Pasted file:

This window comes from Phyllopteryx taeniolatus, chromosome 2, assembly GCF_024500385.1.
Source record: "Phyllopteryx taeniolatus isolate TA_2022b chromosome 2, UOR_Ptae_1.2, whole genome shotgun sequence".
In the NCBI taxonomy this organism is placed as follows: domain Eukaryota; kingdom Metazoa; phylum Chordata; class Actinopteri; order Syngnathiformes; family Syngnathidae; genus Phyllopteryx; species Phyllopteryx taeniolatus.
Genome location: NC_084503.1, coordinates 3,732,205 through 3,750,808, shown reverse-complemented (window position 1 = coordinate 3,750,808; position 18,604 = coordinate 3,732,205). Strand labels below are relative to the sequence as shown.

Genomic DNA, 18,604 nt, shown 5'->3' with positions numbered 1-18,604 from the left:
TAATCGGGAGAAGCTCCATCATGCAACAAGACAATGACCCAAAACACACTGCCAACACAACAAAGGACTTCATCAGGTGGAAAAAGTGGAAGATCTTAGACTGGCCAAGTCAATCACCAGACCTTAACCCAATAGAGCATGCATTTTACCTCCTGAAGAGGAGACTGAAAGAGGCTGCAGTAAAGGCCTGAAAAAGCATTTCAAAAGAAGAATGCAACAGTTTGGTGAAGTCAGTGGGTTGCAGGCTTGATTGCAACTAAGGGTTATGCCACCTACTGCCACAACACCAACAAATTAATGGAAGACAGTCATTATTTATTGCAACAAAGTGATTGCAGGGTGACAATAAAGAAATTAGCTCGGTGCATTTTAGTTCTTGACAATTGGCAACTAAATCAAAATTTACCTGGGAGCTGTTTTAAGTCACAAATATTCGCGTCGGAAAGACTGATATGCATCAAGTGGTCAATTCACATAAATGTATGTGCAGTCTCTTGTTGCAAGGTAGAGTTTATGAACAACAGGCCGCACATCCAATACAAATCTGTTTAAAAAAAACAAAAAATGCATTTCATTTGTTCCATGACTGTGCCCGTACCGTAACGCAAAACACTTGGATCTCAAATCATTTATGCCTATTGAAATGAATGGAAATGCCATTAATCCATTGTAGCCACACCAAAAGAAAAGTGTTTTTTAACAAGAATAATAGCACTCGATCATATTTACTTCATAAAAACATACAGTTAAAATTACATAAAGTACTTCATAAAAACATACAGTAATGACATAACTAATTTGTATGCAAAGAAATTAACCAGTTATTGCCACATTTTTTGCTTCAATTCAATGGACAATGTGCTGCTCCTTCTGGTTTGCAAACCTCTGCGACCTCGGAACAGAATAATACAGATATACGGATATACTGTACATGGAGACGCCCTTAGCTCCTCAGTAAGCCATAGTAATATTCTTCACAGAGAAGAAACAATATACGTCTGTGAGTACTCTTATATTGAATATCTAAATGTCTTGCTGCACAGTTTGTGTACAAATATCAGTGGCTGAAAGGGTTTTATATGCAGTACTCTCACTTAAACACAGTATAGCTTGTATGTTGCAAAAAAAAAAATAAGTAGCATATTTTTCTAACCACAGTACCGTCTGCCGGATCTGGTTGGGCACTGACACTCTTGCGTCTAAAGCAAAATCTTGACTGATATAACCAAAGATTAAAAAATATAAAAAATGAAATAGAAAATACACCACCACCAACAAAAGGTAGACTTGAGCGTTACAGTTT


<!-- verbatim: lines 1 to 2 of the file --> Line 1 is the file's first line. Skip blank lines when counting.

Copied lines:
This window comes from Phyllopteryx taeniolatus, chromosome 2, assembly GCF_024500385.1.
Source record: "Phyllopteryx taeniolatus isolate TA_2022b chromosome 2, UOR_Ptae_1.2, whole genome shotgun sequence".